Cartooning mistakes has me asking if anyone considered the mistakes they’ve made in the past and learned from them? I ask, after stumbling upon an old cartoon acceptance letters like this one from Don Clark at CB Magazine (CB radio – the Facebook of the 70’s). I sold regularly to this publication and shared pages with George Trosley. The thing I liked was they put a check in with the returns and I’d send him good size batches from which he’d always take several. The thing I didn’t like was him wanting “full rights”, but as a snot nose newcomer 40 yrs. ago, I didn’t know any better. I learned fast! What faux paus molded your cartooning ethics?
Circulating as many cartoons as I had done back in the 70’s and into the 1980’s and 90’s had me realize all of the trial and error I had encountered along the way. Record keeping mistakes, keeping my important tax papers prepared in advance and keeping a calendar for tracking important dates were essentials.
When to mail again, after an editor said they were “over loaded” or stocked with cartoons, or when to call a specific editor (if they didn’t call me) regarding a monthly editorial cartoon they’d need to have created, were mind boggling records at the time.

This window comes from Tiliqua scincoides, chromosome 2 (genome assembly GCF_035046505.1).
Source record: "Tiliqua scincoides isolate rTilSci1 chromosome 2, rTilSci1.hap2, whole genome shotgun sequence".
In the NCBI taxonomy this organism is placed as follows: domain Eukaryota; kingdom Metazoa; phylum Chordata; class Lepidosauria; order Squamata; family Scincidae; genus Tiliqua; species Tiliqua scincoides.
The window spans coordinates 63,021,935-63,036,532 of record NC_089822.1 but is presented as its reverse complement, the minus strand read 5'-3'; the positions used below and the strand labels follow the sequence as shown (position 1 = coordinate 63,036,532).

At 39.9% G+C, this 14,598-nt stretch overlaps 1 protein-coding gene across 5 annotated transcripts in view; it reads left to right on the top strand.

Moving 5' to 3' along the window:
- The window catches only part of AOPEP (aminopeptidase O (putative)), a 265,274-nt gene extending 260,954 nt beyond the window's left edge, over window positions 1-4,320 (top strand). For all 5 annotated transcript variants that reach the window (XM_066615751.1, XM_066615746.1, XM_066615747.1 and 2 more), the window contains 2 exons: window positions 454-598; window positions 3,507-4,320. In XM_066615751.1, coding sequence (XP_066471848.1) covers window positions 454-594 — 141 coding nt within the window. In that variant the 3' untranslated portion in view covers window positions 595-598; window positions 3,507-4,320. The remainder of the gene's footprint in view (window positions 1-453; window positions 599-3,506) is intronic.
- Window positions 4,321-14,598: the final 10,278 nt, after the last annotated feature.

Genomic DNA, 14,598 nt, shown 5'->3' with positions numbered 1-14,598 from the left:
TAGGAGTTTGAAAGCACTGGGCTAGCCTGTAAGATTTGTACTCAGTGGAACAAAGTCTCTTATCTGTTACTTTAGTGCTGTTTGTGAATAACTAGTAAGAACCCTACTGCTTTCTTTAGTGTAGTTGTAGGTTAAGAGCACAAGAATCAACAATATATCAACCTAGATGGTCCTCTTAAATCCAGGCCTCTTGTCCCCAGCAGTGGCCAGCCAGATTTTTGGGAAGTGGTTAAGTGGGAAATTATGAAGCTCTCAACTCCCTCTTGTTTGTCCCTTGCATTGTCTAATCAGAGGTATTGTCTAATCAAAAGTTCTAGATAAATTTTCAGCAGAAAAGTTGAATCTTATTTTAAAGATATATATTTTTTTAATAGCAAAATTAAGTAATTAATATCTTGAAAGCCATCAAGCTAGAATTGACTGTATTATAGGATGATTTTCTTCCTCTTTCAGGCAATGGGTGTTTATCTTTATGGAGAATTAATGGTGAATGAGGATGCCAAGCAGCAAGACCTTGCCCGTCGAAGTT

Cartoon Record Keeping is an arduous task
Crossing a magazine off my list when a new editor or cartoon editor had come along and replaced the other . . . meaning it was a whole new ball game for my submissions…since the new editor didn’t care for my work. Keeping reliable records were so much of a priority. And all at a time when I was not digital in any sense of the word. My address books were either in stenographer’s note books or kept in card holders.
Cartooning before the digital age
Cartooning was an easy task. Record keeping and negotiating was not! Looking back and sorting through old files I hadn’t seen in years has me wondering why I never wound up on a psychiatrist’s couch! Thank God for actual cartooning that kept my mind off of the real problem….called reality!